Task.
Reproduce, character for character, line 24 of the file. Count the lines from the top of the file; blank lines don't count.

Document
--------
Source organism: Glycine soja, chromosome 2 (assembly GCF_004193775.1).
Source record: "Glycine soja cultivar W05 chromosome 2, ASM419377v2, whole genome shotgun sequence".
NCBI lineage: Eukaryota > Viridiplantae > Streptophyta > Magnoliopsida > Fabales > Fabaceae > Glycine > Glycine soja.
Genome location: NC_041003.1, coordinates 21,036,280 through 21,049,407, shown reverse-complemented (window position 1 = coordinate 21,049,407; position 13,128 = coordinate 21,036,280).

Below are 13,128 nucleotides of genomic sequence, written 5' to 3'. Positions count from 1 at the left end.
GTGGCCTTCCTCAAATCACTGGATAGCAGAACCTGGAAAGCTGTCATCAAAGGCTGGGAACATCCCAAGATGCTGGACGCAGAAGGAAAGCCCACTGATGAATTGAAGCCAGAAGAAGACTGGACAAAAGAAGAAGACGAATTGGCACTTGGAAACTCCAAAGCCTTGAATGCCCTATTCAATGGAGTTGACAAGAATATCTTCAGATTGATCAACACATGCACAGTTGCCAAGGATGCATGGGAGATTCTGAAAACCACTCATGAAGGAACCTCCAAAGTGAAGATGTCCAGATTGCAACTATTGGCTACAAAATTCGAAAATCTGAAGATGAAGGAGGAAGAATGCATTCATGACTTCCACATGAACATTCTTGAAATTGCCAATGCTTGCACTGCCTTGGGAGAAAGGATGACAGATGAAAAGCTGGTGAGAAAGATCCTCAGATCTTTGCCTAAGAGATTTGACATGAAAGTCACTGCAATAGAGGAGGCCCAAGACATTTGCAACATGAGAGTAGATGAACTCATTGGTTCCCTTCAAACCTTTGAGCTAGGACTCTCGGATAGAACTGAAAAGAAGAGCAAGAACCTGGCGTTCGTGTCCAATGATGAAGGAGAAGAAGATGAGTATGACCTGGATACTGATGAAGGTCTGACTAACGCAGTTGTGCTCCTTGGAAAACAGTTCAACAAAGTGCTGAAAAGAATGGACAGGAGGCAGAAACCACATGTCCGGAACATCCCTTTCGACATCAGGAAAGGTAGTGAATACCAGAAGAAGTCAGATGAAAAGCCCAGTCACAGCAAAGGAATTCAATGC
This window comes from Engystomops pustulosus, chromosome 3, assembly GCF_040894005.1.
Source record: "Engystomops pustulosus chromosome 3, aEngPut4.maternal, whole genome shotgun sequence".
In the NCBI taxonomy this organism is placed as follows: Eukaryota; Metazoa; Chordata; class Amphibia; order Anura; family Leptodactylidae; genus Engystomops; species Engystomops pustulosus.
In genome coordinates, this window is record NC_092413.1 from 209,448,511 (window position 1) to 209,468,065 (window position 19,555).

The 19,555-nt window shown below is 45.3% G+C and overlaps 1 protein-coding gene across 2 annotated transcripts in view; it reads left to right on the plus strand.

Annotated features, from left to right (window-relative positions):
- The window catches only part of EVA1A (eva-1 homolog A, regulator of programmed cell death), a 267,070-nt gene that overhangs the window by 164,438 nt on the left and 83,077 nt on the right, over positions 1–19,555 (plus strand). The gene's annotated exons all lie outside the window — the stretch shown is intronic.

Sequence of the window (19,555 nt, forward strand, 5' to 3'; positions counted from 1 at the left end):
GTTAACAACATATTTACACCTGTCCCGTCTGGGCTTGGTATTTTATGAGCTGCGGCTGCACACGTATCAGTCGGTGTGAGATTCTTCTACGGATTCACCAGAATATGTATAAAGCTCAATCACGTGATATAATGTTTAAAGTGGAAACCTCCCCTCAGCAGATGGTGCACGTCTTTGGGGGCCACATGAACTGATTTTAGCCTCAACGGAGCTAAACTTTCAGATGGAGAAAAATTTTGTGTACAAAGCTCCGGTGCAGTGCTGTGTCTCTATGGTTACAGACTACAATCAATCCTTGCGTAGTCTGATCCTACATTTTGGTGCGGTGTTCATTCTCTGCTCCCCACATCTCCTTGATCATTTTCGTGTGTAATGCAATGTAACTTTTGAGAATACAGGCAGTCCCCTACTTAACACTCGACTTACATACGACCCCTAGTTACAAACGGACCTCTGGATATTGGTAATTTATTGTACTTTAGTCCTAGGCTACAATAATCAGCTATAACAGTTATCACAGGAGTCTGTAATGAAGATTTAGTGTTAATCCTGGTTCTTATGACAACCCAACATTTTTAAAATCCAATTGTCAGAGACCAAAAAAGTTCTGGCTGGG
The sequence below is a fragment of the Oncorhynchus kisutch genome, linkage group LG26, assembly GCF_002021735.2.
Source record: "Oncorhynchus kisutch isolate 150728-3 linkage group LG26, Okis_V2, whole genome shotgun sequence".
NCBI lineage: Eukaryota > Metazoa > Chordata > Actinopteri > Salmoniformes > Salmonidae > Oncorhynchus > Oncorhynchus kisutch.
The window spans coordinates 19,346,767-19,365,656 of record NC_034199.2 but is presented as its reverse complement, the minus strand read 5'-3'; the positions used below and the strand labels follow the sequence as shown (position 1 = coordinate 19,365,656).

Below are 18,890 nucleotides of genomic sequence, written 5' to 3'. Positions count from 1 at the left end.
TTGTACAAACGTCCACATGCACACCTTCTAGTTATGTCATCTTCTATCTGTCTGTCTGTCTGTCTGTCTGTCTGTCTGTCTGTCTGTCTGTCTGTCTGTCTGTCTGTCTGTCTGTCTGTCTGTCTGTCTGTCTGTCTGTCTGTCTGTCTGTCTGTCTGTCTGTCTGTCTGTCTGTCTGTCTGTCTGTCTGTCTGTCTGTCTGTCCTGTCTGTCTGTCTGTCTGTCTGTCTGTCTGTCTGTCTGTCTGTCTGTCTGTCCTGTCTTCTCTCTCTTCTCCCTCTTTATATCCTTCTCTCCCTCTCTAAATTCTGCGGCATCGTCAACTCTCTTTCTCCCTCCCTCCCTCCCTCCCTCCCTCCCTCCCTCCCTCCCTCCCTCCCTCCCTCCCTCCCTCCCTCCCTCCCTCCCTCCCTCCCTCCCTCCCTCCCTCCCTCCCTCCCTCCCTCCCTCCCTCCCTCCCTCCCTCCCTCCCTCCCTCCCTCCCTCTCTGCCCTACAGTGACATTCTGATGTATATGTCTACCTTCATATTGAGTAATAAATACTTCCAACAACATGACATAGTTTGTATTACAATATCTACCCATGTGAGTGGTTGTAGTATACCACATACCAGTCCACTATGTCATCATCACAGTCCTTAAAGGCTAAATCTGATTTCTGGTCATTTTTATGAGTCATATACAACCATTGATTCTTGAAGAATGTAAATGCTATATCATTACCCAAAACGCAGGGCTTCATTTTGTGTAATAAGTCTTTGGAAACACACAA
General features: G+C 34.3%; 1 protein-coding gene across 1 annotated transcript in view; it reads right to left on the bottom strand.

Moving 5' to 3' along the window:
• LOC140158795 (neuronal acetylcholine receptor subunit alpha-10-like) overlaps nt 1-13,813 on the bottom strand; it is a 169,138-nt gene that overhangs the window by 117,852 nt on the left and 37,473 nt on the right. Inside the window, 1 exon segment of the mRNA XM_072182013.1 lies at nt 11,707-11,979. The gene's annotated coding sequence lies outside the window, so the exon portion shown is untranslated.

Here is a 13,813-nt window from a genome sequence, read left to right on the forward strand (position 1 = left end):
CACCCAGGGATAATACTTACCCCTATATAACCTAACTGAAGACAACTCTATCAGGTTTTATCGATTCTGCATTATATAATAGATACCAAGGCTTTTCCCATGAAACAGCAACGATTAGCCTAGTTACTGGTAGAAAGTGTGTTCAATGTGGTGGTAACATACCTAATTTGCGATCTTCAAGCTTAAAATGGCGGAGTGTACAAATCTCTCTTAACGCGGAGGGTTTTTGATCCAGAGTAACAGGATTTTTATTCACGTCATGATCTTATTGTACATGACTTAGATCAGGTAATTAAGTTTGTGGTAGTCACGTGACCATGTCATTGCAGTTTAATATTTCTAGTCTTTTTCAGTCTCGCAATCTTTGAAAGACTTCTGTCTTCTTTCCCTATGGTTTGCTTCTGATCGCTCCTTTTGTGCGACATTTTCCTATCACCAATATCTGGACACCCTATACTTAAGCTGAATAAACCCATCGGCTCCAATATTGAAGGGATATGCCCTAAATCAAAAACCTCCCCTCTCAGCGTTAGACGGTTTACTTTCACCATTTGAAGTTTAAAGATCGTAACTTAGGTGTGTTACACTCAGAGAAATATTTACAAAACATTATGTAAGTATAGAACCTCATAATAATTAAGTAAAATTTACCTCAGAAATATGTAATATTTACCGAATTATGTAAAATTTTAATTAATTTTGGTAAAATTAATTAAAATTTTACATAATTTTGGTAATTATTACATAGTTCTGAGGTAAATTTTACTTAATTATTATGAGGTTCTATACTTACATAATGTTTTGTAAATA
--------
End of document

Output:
• LOC140158795 (neuronal acetylcholine receptor subunit alpha-10-like) overlaps nt 1-13,813 on the bottom strand; it is a 169,138-nt gene that overhangs the window by 117,852 nt on the left and 37,473 nt on the right. Inside the window, 1 exon segment of the mRNA XM_072182013.1 lies at nt 11,707-11,979. The gene's annotated coding sequence lies outside the window, so the exon portion shown is untranslated.